Robots that learn are an exciting path forward, yet there are differing approaches and opinions on how to make progress. The event brought together a diverse set of people from both robotics and machine learning communities as well as academics and industry leaders to create a platform to exchange ideas and address open questions in building complex robot systems.
Why this event?
Robots that learn are a development that will allow robots to become part of our everyday lives. While we have some ideas on how to get there, we think it is important to engage with people from other organizations and disciplines to exchange and discuss ideas. Creating these robots is inherently a multidisciplinary approach—it not only requires technical expertise, but also a deeper understanding of how these robots can be deployed safely and interact with humans in the real world.
We hosted ~80 external attendees at our office and ~200 people joined remotely via our livestream throughout the day. We had attendees from industry labs like Google, Facebook, and NVIDIA in addition to students, postdocs and professors from universities like Stanford, UC Berkeley, CMU and MIT. We also had hobbyists, artists, roboticists, and machine learning researchers in the crowd.
Learning DexterityWojciech Zaremba, OpenAI
Wojciech talks about our recent research, “Learning Dexterity,” which uses sim2real with domain randomization and large-scale reinforcement learning with memory-augmented policies. This approach leads to meta-learning that allows our policy to transfer to the physical robot without ever training on the robot.
Learning From PlayPierre Sermanet, Google Brain
Pierre describes how play can provide self-supervision for representation learning. This approach can be used to acquire a diverse set of skills that can be used and recombined to solve novel tasks without ever providing any labels or rewards.
Doing for Our Robots What Nature Did for UsLeslie Kaelbling, MIT
Leslie explains how we have to think about learning both in the “robot factory” (i.e., at engineering time) as well as “in the wild” (i.e., when deployed). Leslie describes her overall architecture for building intelligent robots and how it can be used to build robots that acquire new skills.
Treating People as Optimizers in Human-Robot InteractionAnca Dragan, UC Berkeley
Anca explores the question of what inductive bias is right when learning for human-robot interaction. She proposes a framework for predicting human actions that broadens the assumption that humans are noisy-rational and allows for strategic human behavior, as well as systematic sub-optimality (like not knowing the exact physics of the environment, or still learning about their preferences).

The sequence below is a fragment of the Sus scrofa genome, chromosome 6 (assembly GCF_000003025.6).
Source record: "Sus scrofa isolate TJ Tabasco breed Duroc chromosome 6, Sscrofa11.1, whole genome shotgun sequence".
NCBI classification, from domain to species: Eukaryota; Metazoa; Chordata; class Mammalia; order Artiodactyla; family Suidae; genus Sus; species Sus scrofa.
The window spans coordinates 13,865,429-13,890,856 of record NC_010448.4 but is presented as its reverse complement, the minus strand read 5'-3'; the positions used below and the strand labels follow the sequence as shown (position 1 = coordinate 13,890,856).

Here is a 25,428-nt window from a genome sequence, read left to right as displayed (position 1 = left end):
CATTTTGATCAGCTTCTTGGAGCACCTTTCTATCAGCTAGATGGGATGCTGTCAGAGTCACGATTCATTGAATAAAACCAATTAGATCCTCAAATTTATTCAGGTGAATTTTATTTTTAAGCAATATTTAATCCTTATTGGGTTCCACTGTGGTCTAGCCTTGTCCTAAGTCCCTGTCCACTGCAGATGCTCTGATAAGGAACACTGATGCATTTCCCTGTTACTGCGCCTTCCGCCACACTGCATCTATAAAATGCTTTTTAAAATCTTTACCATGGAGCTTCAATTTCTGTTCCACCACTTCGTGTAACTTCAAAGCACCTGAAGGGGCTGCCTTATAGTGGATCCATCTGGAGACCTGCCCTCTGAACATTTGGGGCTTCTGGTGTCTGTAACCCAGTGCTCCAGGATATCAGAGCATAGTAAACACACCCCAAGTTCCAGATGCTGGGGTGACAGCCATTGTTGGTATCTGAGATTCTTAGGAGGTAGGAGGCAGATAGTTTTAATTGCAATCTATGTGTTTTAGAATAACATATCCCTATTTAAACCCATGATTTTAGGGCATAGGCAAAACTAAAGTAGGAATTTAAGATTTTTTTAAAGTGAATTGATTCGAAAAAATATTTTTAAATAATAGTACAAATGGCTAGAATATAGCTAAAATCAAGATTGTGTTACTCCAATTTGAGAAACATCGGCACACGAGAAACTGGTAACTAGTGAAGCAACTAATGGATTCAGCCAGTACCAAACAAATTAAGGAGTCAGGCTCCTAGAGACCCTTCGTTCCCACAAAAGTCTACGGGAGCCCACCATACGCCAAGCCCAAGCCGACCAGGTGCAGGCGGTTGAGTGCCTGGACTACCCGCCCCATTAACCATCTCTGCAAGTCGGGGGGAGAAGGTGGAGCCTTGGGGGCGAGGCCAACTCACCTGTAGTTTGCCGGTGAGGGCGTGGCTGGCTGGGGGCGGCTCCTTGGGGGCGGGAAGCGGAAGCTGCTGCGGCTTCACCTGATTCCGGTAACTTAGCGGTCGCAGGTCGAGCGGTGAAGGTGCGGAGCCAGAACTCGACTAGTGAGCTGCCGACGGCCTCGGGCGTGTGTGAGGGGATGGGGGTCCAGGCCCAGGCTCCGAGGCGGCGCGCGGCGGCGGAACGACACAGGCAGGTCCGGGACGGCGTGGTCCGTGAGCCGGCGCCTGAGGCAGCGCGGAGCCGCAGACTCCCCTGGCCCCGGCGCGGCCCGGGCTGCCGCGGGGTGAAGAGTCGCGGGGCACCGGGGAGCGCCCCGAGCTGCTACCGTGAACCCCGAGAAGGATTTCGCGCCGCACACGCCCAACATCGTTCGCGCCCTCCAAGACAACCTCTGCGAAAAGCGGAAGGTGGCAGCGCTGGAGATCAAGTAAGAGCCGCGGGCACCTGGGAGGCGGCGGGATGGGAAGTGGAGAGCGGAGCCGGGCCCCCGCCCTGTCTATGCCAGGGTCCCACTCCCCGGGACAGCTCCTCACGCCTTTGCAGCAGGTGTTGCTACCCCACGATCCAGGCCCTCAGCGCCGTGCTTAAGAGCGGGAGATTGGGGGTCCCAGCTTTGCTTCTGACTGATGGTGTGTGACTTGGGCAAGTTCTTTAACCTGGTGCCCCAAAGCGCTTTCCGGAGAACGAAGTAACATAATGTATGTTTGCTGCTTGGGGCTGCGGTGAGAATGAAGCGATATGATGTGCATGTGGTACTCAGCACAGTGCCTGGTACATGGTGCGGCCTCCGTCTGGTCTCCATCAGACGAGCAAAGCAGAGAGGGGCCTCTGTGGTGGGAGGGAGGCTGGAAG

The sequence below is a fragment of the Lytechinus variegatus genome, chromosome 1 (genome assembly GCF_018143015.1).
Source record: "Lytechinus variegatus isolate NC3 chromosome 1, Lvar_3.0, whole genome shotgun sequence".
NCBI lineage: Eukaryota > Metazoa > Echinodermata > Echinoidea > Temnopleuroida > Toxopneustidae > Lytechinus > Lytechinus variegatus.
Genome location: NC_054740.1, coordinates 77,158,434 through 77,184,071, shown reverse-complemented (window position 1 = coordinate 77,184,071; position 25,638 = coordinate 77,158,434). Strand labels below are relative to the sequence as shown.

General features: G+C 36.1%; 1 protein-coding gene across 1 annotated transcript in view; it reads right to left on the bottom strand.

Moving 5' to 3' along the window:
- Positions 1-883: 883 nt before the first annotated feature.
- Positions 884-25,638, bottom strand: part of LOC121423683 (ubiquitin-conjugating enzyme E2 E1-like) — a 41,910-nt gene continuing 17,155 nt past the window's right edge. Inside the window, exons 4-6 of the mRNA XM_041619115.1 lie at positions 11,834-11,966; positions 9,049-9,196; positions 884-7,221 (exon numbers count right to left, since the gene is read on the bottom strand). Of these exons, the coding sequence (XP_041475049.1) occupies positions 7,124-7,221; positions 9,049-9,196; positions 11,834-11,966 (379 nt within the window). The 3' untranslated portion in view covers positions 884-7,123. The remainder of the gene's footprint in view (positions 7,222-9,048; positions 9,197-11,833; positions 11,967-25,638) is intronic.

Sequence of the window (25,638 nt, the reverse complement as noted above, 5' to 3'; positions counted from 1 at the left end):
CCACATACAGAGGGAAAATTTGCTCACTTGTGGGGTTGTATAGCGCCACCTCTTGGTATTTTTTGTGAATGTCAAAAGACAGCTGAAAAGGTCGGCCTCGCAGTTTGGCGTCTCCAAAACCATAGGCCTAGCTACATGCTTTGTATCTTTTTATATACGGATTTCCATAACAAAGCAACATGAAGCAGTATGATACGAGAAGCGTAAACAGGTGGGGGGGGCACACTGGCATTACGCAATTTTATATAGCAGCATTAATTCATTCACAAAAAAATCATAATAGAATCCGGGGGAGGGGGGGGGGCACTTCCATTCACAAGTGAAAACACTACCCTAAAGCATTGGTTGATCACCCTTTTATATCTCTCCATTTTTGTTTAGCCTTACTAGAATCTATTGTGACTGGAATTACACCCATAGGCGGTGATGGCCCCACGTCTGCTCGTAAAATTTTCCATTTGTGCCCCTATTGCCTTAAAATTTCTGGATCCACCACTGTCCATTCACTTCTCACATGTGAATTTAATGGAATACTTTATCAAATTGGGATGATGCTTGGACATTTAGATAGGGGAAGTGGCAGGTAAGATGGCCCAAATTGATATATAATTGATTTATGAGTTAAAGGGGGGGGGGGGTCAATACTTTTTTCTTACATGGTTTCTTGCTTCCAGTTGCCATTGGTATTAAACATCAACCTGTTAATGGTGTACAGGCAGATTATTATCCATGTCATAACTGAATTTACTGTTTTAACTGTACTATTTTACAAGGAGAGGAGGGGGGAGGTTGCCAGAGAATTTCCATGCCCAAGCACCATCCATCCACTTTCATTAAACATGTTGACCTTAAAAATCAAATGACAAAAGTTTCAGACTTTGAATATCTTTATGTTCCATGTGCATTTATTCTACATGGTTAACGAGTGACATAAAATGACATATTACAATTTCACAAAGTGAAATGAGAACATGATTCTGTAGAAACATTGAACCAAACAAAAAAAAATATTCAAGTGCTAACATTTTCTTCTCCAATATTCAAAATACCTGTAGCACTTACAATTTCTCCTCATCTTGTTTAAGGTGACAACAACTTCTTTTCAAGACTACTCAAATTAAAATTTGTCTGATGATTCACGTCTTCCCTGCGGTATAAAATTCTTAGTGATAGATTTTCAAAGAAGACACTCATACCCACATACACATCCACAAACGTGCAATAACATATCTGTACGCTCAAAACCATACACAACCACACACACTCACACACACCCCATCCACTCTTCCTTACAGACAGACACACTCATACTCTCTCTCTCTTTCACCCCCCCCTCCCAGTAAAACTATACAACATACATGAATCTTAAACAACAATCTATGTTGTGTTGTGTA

Social-Emotional Intelligence in Human-Robot InteractionsJin Joo Lee, MIT / Amazon
Jin Joo dives into the why and how of making robots lifelike and interactive through social-emotional intelligence. These social robots can read and understand our emotional expressions and also communicate back to us in the same way.
What Should Be LearnedChris Atkeson, CMU
Chris critically discusses the gap between robot learning research and robot programming practice. He asks what would make learning robots truly useful and outlined his ideas on how to get there.
Robots That Adapt Like Natural AnimalsJeff Clune, Uber AI / University of Wyoming
Jeff describes work he and his collaborators published in Nature on how to build robots that can rapidly adapt at runtime if they become damaged. The proposed approach could ultimately lead to robots that are much more able to adapt to damage or unexpected environmental conditions.
Since the event was hosted at our office, we took the opportunity to perform a live demo of our humanoid robot hand manipulating a block using vision and reinforcement learning.
We were excited to show the hand to people and have the OpenAI Robotics team “on hand” to answer their questions! We hope to do this again in the future as it is a very different experience to see this in person.
We were extremely pleased with the outcome of the event—this was an experimental format and our expectations were definitely exceeded. The talks during the day led to interesting discussions within our team and resulted in some new ideas (e.g., self-supervision) and perspectives (e.g., traditional robotics vs deep learning robotics). After chatting with the participants and speakers, it was clear everyone felt they benefited from this event and left with a shared understanding of the diversity in the different approaches to solving the same problems. Given this feedback, we intend to repeat this format in the future, possibly as an annual symposium. We’ll share details about upcoming events at a later date.
If you would like to help us do research on robots that learn, please get in touch! We’re hiring.
Thanks to Loren Kwan, Diane Yoon, and Maddie Hall for co-organizing the event, to all the OpenAI staff volunteers, and to Blake Tucker for filming and photography.